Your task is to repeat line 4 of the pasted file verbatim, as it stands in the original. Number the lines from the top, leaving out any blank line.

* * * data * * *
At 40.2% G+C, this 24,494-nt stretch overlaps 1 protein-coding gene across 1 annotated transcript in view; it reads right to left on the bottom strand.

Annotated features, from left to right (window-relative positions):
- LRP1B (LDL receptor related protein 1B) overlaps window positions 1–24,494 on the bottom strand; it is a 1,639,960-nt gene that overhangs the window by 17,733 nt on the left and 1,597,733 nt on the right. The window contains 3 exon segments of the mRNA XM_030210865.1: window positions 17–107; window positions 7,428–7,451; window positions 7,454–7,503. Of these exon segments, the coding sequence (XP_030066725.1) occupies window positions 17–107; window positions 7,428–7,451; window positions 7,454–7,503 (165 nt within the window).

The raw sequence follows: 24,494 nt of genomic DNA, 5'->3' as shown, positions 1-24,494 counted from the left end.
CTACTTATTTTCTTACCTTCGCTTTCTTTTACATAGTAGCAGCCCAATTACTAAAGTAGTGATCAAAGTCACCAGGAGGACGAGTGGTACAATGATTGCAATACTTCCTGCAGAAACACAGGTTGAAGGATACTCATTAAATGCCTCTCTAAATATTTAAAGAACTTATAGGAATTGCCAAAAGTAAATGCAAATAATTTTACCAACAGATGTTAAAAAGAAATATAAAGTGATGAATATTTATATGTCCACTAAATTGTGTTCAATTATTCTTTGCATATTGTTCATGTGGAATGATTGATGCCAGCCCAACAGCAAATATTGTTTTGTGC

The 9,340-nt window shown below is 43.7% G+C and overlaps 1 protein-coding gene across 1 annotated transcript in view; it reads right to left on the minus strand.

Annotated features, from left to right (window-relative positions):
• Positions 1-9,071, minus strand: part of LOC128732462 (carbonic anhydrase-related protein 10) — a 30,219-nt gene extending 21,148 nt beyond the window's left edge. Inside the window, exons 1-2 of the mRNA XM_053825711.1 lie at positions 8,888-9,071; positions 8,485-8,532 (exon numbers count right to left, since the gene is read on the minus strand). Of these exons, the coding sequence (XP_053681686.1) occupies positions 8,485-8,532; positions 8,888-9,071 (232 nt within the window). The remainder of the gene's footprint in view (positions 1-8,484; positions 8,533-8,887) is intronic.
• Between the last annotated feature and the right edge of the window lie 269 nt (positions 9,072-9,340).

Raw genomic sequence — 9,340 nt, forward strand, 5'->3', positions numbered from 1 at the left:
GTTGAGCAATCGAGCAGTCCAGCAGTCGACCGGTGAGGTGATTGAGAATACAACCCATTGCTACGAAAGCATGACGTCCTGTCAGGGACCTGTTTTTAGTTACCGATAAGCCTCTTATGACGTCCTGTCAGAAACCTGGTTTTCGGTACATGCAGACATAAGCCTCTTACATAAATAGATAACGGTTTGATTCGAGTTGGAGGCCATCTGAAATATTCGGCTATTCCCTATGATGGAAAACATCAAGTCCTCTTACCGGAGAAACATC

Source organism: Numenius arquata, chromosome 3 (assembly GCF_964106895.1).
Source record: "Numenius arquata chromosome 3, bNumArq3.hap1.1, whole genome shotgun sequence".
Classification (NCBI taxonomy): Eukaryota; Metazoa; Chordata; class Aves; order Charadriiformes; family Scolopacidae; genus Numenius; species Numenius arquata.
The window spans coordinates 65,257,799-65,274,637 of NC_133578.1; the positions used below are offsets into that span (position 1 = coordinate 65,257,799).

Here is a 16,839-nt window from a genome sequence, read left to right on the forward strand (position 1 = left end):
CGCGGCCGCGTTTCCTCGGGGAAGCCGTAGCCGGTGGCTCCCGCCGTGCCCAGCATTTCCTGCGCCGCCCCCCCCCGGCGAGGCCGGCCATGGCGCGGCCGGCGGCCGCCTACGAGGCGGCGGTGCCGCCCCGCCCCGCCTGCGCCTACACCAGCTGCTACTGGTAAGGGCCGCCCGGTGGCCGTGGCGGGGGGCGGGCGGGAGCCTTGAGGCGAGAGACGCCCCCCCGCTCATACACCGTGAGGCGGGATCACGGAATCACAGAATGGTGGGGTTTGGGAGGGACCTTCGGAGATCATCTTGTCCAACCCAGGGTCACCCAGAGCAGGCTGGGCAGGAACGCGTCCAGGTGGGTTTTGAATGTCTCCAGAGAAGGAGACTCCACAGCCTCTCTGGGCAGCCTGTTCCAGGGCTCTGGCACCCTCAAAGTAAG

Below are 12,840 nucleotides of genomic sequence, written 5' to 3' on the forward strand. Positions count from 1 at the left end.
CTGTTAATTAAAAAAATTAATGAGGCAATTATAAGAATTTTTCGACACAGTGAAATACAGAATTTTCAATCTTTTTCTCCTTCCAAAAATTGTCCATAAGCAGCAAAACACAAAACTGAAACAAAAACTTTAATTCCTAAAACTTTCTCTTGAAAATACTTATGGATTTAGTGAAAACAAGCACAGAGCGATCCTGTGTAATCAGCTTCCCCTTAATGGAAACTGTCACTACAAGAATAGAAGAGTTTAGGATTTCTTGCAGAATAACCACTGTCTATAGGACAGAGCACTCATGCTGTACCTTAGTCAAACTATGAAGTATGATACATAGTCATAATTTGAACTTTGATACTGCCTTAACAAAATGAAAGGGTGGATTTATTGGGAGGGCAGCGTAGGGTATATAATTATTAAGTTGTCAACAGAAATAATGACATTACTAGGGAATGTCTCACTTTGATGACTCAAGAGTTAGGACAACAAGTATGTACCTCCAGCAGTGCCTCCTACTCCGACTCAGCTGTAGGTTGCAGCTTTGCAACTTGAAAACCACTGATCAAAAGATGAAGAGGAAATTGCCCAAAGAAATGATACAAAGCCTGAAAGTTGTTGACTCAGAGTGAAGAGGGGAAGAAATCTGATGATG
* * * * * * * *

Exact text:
The raw sequence follows: 24,494 nt of genomic DNA, 5'->3' as shown, positions 1-24,494 counted from the left end.